Oracle on Solaris.  I find it shocking when vendors embrace this
strategy while hypocritically claiming to be members of the free
software community.  RMS has recently written that today's agenda for
the GNU project is, in part, to finish replacing these unfree programs
-- if these vendors were not hypocrites, they would be embracing that
agenda publicly and aggressively rather than building a business
around "making Oracle deployment more affordable."

Another new trick is various forms of platform lockin -- the kinds of
problem that Bruce Perens is trying to solve.  Once again, the vendors
are revealed to be hypocrites: they are happy to embrace free software
licensing when it lowers their costs or enables them to extract work
from volunteers who contribute to free software --- and happy to turn
their back on that community by forcing users to sign restrictive
agreements to receive platform updates; and by failing to adopt and
enhance truly free distribution projects like Debian; and by failing
to work aggressively on the problem of funding free software R&D -- of
reseeding the commons on which they've sprouted up like predatory

Whenever a programmer decides to answer a bug report or add a feature
requested by a vendor operating in any of these manners, I think we
have look at the event with a critical eye.  Whenever one of these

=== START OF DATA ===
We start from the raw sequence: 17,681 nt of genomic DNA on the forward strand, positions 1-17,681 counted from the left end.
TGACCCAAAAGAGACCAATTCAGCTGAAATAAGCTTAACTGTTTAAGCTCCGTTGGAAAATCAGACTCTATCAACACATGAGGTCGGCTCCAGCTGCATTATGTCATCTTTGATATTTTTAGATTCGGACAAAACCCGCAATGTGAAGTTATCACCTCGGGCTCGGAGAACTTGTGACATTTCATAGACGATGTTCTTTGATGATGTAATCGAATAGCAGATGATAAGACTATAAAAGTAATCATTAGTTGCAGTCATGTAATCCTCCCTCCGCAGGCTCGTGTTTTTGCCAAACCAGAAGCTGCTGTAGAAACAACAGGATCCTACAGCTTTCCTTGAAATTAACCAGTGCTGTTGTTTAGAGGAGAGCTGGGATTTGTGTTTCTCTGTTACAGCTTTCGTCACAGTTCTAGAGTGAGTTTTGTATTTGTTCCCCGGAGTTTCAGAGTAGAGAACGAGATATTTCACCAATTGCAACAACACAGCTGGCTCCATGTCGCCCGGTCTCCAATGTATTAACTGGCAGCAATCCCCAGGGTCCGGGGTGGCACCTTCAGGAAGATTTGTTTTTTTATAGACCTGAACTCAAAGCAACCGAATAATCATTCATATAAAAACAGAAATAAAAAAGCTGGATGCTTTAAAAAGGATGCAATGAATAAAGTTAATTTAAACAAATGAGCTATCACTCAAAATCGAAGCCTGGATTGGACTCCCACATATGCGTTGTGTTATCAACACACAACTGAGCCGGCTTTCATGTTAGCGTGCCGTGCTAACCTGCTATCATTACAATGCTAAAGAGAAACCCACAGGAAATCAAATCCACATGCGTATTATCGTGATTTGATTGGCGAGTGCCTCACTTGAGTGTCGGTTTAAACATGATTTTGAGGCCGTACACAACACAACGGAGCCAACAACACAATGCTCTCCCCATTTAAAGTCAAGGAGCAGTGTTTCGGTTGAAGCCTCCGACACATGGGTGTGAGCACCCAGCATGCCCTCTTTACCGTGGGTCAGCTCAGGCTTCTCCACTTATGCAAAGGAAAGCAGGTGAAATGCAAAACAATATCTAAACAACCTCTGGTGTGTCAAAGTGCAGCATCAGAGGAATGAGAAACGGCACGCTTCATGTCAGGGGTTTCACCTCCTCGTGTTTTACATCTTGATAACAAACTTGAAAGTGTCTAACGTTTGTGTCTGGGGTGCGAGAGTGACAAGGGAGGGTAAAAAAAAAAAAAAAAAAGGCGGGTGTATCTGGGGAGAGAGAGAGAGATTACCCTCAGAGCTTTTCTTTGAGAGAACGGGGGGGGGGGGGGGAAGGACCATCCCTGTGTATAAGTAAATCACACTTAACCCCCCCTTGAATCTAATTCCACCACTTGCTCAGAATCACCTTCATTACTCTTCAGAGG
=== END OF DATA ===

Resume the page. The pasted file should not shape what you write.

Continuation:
vendors promotes a project (like fedora) and encourages people to help
with it, I think we have to ask "who benefits?"  What's really going
on in these situations?  We have vendors who are adopting the legal
framework of the free software movement, adopting the rhetoric of the
free software movement, asserting themselves as _leaders_ of the free
software movement, directing the labor of contributors to the free
software movement -- and then turning around to use these advantages
in the market by recreating exactly the sort of user-disempowerment,
user-dependence, and non-cooperative organization that unfree licenses
were used to create.  And their building these practices on the backs
of volunteers.  Something has gone wrong over the years.  The free
software development volunteers have become little more than the
unpaid R&D division of a handful of may-as-well-be-unfree vendors.

How many of you are paid by Red Hat?   How many of you have realistic
prospects of being paid by Red Hat?   And now -- how many of you write